2013 is going to be a great time to be part of the video industry. “Democratization” has been used many times before in this space, but that was always lip service. The size, cost and complexity of video monitoring and production equipment was preventing the market from expanding to a broader user base. This is now rapidly changing since live streaming technology has evolved to not only address the needs of big broadcast, corporate and government, but also that of a much larger sector comprising of smaller institutions like affiliate broadcasters, education, houses of worship, and independent event producers. There are now a multitude of hardware and platform choices at previously unheard of prices, and greater integration than ever before. The industry is coming of age. The emphasis will now shift away from pushing tech specs as a means to compete, and more toward ease of use and accessibility from anywhere at any time. We are at the video equivalent of when MP3s displaced CDs and we are proud to contribute to this movement.
Leading Executives of the Online Video Industry give their prediction for what's to come in 2013
Brad Hunstable, CEO and Founder of Ustream, says content production and distribution costs will drop in 2013.
Dan Castles, CEO of Telestream, says a one-size-fits-all workflow no longer works.
Nick Balletta, CEO of TalkPoint, says technology will meet ADHD in 2013.
Scott Gaskill, President of Sovee, says we'll see a need for multi-language videos in 2013.
Rob Lipps, Executive Vice President of Sonic Foundry, says libraries of flat video will go interactive in 2013.
Tom Wilde, CEO of Ramp, says 2013 will be the year of the second screen.
Eric Burns, Co-Founder and Chief Product Officer for Panopto, says corporate YouTubes will hit a tipping point in 2013.
Shawn Shadfar, CEO of omNovia, says 2013 will be the year of webcasting.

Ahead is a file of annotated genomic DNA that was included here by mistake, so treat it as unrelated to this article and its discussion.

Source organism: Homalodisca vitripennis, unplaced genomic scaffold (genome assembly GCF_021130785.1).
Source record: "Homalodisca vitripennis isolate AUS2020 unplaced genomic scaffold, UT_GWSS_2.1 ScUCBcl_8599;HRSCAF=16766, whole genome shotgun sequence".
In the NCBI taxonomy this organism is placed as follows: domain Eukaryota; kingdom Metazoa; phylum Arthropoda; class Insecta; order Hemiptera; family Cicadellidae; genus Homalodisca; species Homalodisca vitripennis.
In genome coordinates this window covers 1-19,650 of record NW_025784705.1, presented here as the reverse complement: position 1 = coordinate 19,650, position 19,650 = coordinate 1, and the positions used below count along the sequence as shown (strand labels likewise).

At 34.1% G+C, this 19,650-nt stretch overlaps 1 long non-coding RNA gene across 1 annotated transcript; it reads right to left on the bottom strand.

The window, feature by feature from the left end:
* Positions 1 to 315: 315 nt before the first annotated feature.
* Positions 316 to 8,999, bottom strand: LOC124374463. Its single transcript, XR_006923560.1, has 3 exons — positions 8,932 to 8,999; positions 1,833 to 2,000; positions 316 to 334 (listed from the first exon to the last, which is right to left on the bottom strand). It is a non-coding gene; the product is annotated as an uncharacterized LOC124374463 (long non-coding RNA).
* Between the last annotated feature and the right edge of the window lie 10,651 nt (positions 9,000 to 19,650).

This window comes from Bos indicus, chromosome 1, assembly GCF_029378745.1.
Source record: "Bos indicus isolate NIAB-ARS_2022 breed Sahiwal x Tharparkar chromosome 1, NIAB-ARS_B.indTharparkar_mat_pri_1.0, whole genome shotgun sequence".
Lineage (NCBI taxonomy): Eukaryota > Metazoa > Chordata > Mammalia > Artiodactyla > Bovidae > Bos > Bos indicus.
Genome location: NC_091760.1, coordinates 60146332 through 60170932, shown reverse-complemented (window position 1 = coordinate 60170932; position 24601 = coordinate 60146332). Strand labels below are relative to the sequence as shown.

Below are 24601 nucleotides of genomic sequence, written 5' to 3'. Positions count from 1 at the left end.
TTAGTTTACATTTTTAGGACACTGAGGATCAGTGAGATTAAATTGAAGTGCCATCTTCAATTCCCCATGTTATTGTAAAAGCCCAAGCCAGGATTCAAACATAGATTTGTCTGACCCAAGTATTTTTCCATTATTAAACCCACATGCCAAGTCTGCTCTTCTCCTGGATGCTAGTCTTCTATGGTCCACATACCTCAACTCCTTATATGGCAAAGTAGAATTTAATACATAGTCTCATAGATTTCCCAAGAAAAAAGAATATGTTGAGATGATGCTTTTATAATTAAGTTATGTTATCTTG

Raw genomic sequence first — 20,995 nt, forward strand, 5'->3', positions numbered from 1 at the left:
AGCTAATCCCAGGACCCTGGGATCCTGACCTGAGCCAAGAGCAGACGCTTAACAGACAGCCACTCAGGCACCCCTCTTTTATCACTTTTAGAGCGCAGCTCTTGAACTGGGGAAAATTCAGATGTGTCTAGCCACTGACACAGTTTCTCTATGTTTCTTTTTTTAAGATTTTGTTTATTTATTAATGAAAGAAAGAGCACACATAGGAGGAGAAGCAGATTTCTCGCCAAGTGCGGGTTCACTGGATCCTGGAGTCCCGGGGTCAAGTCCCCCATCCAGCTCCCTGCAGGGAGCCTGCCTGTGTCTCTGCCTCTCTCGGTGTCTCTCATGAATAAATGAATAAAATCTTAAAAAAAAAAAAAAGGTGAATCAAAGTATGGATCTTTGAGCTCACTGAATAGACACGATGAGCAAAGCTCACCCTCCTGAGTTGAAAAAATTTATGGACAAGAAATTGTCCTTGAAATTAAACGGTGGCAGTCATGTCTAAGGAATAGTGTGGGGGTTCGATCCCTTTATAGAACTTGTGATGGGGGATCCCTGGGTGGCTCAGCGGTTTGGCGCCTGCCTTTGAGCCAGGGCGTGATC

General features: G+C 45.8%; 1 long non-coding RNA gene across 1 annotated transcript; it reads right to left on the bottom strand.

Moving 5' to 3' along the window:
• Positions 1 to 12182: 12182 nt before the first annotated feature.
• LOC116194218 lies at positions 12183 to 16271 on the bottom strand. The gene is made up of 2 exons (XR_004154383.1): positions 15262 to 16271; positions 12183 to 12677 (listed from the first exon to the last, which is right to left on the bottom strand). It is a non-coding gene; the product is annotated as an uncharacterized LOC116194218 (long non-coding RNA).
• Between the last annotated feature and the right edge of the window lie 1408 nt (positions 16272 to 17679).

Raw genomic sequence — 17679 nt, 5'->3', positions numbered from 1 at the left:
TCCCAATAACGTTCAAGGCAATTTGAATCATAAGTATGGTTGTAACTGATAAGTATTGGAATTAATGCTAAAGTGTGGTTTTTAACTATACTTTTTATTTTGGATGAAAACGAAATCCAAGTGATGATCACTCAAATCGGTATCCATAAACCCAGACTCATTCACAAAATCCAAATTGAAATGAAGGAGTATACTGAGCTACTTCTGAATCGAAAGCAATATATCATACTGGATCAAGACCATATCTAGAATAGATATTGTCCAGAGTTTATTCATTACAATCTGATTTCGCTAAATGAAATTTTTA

Philip Nelson, Senior Vice President of Artist and Media Relations at NewTek, says portable devices are the wave of the future.
Greg Pulier, President and Founder of MediaPlatform, says corporate YouTubes will boom in 2013.
Samuel Wasserman, CEO of LiveU, says capturing and transmitting live video in the field is 2013's biggest promise.
Jason Thibeault, Senior Director of Solutions Marking (Digital Media) & Product Manager, Limelight Networks, says workflow consolidation will be huge in 2013.
Jim Janicki, President & CEO of Ignite Technologies, says business video in 2013 will grow tremendously as it becomes easier to use.
Thierry Fautier, Senior Director of Telco & Multiscreen Solutions of Harmonic, says 2013 will bring simplicity, efficiency, and high video quality to multiscreen workflows.
Chance Mason, Executive Vice President Internet Media Division of Haivision, says creating valuable user experiences will be the focus of 2013.
Keith Wymbs, Vice President Marketing, Elemental Technologies, says in 2013, software-based multiscreen video processing infrastructure will dominate the video compression market.
Ben Weinberger, Co-Founder & CEO, Digitalsmiths, on record for where to look for online video revenue in 2013
Paul Summers, Chairman & CEO of AllDigital, provides a look to what we can expect in 2013 for the online video industry.
Jeremy Helfand, Vice President of Video Monetization of Adobe, gives his prediction for what's coming down the pipe in 2013.
Steve Christian, Vice President of Marketing for Verimatrix, says over-the-top video will grow in 2013.
David Stubenvoll, CEO and Co-Founder of Wowza, says the quality of live and on-demand video will evolve in 2013.